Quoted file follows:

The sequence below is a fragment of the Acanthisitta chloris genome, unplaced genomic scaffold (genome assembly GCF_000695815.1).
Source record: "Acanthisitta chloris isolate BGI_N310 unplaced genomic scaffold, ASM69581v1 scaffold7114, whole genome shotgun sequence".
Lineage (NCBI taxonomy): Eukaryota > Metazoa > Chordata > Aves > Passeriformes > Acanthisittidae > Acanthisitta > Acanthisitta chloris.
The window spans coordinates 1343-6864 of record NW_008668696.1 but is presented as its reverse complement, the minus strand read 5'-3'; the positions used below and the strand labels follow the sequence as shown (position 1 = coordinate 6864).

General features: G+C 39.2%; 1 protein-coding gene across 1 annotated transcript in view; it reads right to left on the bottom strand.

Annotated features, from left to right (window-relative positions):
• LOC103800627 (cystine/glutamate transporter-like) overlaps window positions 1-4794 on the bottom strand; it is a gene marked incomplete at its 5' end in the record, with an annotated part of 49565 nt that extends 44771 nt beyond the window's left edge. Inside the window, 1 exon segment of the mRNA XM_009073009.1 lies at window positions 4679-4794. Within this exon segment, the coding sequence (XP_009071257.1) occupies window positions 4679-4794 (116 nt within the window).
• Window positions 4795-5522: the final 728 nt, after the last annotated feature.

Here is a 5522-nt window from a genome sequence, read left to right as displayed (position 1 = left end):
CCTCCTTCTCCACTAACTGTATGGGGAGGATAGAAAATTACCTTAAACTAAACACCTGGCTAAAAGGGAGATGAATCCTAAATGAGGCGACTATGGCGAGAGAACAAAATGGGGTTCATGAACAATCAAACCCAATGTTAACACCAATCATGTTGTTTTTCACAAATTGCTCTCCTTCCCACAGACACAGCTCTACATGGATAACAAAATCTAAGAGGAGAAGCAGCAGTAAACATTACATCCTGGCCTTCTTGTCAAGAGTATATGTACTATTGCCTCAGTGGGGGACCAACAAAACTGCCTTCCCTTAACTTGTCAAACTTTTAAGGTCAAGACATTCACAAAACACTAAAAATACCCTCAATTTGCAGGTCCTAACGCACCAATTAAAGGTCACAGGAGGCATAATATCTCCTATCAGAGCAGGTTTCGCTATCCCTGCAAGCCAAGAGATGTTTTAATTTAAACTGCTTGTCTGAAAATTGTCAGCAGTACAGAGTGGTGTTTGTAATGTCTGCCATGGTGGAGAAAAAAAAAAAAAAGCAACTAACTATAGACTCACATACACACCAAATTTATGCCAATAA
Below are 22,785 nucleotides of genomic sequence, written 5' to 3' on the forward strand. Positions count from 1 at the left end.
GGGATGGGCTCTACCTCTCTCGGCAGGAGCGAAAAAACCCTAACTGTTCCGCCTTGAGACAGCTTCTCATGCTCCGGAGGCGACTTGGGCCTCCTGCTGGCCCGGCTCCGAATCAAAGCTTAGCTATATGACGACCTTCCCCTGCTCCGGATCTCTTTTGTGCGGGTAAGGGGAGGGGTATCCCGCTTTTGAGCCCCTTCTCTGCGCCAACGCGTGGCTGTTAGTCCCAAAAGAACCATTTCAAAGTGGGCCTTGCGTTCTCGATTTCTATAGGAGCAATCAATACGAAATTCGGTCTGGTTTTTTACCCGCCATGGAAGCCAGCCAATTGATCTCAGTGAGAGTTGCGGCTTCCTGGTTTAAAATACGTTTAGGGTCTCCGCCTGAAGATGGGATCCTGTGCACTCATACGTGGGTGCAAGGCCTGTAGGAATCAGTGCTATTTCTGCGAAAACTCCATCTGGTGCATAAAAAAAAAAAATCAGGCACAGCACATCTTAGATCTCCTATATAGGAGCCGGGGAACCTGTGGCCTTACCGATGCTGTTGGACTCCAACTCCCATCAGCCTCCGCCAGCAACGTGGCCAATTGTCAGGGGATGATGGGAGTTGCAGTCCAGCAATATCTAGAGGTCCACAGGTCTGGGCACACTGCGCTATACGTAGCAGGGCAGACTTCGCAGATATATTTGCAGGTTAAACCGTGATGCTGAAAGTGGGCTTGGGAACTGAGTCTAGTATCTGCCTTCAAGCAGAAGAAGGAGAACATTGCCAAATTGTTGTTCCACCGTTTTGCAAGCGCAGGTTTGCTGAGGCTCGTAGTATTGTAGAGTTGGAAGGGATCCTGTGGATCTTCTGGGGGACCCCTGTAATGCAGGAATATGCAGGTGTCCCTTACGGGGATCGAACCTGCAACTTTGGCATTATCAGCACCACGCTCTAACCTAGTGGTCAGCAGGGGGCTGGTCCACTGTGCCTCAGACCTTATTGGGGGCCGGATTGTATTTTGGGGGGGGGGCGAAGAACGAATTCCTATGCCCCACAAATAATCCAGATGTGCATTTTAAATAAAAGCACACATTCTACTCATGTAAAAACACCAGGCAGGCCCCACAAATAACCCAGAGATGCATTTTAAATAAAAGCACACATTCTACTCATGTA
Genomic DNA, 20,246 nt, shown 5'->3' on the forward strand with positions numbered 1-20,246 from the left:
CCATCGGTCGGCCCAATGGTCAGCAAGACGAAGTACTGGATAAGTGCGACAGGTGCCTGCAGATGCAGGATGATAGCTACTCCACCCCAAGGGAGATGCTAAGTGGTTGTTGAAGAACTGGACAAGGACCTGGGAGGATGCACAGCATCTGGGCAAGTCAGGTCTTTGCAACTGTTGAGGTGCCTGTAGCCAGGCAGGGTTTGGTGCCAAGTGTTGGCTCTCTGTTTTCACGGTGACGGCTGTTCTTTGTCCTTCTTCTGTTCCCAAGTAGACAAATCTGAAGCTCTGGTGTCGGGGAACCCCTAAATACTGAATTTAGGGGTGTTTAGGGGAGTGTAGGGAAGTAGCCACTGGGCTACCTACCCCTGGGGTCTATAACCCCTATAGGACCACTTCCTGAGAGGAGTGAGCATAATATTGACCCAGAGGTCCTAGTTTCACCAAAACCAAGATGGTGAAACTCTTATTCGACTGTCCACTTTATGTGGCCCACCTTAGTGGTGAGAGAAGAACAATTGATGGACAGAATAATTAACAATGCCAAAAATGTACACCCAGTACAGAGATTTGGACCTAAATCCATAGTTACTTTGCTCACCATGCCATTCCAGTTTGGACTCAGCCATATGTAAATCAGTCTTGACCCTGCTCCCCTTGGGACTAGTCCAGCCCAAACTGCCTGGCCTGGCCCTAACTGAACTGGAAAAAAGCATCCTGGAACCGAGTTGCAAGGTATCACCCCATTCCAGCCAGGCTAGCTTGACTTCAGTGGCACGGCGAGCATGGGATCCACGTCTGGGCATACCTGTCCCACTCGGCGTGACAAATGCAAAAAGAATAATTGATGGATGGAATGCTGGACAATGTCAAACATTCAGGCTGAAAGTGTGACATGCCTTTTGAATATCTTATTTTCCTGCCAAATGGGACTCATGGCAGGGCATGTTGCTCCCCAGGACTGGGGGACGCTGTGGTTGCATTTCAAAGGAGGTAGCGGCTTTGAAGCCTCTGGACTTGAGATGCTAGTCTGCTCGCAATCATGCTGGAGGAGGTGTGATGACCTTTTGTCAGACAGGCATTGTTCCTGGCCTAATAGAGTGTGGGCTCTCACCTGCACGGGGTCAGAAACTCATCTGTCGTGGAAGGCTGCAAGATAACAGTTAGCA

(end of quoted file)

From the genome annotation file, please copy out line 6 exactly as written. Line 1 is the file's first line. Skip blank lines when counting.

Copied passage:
Annotated features, from left to right (window-relative positions):